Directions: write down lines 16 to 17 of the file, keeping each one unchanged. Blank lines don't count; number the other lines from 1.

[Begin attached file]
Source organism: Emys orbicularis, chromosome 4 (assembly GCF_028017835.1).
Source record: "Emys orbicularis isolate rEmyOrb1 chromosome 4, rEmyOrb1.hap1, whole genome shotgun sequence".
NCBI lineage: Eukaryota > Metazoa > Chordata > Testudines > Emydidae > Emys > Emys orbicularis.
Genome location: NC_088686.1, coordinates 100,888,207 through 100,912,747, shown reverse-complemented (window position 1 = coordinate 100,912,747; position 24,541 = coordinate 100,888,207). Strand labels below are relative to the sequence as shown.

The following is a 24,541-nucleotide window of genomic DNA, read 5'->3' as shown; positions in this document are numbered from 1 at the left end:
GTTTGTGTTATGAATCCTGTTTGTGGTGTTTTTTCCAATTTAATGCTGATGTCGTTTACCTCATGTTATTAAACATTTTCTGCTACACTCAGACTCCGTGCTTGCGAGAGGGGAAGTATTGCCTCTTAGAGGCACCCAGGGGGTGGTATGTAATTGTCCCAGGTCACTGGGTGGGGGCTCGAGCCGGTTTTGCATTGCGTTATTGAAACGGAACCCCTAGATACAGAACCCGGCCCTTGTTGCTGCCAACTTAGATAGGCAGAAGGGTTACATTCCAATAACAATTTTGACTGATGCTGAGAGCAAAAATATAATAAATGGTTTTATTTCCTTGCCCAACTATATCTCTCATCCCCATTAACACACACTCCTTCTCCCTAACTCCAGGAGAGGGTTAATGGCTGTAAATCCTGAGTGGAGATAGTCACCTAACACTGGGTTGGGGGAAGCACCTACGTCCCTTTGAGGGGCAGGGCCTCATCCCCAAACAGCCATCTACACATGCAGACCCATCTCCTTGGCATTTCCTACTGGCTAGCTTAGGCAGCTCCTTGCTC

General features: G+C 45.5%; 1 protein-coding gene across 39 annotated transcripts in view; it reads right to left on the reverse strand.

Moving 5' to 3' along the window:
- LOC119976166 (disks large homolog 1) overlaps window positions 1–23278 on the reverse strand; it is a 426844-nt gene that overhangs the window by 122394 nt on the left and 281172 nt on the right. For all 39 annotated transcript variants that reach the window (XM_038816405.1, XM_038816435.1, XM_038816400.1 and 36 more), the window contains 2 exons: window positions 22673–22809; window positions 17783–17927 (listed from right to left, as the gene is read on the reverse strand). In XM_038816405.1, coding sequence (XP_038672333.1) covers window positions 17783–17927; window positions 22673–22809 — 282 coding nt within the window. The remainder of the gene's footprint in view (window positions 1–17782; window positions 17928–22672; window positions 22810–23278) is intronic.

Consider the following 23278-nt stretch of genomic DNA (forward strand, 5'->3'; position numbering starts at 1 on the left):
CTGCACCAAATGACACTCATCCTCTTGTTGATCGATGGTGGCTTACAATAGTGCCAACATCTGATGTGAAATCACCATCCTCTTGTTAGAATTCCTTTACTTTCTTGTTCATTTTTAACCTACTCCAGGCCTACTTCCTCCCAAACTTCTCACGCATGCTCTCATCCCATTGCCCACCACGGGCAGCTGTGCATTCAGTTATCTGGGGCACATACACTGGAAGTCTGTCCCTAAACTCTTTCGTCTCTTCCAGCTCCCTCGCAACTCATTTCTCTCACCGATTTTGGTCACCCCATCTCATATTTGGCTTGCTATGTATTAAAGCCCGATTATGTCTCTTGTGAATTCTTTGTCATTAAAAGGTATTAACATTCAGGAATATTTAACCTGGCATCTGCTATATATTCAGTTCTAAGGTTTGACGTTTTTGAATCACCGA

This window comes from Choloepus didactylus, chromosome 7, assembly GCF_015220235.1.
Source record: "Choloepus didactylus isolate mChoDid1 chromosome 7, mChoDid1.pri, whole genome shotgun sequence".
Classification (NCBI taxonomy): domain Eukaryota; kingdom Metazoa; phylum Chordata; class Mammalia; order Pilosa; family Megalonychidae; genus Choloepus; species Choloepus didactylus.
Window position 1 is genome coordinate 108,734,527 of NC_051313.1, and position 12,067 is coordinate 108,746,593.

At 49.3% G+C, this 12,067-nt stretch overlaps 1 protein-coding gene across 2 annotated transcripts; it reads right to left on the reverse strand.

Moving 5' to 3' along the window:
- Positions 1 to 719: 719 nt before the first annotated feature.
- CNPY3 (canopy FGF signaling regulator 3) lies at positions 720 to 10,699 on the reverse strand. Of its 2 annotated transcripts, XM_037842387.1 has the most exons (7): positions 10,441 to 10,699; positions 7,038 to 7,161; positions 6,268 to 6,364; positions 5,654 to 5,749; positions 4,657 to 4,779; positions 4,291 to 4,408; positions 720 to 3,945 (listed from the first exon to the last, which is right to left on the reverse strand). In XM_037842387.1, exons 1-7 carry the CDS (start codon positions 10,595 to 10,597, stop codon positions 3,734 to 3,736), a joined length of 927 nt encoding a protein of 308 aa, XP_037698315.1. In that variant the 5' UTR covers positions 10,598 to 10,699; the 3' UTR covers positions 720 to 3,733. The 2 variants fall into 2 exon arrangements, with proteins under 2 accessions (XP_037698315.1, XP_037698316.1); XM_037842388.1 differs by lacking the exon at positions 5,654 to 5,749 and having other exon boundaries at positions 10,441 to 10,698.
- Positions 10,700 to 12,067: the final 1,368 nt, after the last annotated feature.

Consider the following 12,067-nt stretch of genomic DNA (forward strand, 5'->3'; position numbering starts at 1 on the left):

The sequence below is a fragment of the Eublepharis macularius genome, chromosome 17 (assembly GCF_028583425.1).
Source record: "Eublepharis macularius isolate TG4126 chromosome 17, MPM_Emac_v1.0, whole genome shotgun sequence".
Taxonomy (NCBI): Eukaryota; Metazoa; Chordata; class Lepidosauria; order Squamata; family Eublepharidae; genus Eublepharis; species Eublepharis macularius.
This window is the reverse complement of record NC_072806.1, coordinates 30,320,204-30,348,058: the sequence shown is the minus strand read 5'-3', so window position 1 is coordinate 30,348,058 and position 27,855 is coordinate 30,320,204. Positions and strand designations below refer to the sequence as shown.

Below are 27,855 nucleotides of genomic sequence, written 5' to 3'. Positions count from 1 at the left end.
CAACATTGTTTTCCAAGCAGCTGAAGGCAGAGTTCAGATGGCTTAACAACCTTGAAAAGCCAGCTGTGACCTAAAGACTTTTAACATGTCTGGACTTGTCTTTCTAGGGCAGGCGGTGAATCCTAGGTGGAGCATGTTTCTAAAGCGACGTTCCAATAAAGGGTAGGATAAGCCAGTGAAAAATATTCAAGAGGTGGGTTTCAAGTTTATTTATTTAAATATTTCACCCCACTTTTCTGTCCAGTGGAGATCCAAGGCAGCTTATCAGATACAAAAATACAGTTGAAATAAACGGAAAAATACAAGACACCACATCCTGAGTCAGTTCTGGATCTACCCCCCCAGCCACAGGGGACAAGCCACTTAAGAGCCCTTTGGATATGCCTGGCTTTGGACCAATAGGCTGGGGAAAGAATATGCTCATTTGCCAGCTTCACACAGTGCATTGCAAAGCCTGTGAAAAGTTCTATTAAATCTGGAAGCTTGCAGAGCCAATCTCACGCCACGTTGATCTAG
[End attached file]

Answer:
At 49.3% G+C, this 12,067-nt stretch overlaps 1 protein-coding gene across 2 annotated transcripts; it reads right to left on the reverse strand.

Moving 5' to 3' along the window: